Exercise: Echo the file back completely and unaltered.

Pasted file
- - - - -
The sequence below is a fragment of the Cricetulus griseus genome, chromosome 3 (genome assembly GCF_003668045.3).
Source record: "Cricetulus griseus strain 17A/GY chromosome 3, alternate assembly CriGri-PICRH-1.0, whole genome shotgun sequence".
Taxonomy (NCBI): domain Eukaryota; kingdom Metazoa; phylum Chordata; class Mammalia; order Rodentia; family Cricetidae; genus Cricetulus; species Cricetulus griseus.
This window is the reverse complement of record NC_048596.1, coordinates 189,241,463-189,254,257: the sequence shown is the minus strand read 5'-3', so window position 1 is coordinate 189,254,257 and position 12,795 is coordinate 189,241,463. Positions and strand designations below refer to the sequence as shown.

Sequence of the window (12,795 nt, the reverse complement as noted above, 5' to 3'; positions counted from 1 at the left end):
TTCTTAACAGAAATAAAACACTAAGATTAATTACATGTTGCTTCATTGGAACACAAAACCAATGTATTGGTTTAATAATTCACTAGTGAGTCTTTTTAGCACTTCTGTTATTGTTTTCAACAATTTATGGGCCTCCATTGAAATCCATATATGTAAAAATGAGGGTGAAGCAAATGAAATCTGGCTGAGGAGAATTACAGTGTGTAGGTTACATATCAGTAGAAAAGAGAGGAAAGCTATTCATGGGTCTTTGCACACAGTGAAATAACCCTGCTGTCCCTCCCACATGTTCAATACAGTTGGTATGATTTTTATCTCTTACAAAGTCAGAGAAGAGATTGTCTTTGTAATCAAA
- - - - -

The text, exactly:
The sequence below is a fragment of the Cricetulus griseus genome, chromosome 3 (genome assembly GCF_003668045.3).
Source record: "Cricetulus griseus strain 17A/GY chromosome 3, alternate assembly CriGri-PICRH-1.0, whole genome shotgun sequence".
Taxonomy (NCBI): domain Eukaryota; kingdom Metazoa; phylum Chordata; class Mammalia; order Rodentia; family Cricetidae; genus Cricetulus; species Cricetulus griseus.
This window is the reverse complement of record NC_048596.1, coordinates 189,241,463-189,254,257: the sequence shown is the minus strand read 5'-3', so window position 1 is coordinate 189,254,257 and position 12,795 is coordinate 189,241,463. Positions and strand designations below refer to the sequence as shown.

Sequence of the window (12,795 nt, the reverse complement as noted above, 5' to 3'; positions counted from 1 at the left end):
TTCTTAACAGAAATAAAACACTAAGATTAATTACATGTTGCTTCATTGGAACACAAAACCAATGTATTGGTTTAATAATTCACTAGTGAGTCTTTTTAGCACTTCTGTTATTGTTTTCAACAATTTATGGGCCTCCATTGAAATCCATATATGTAAAAATGAGGGTGAAGCAAATGAAATCTGGCTGAGGAGAATTACAGTGTGTAGGTTACATATCAGTAGAAAAGAGAGGAAAGCTATTCATGGGTCTTTGCACACAGTGAAATAACCCTGCTGTCCCTCCCACATGTTCAATACAGTTGGTATGATTTTTATCTCTTACAAAGTCAGAGAAGAGATTGTCTTTGTAATCAAA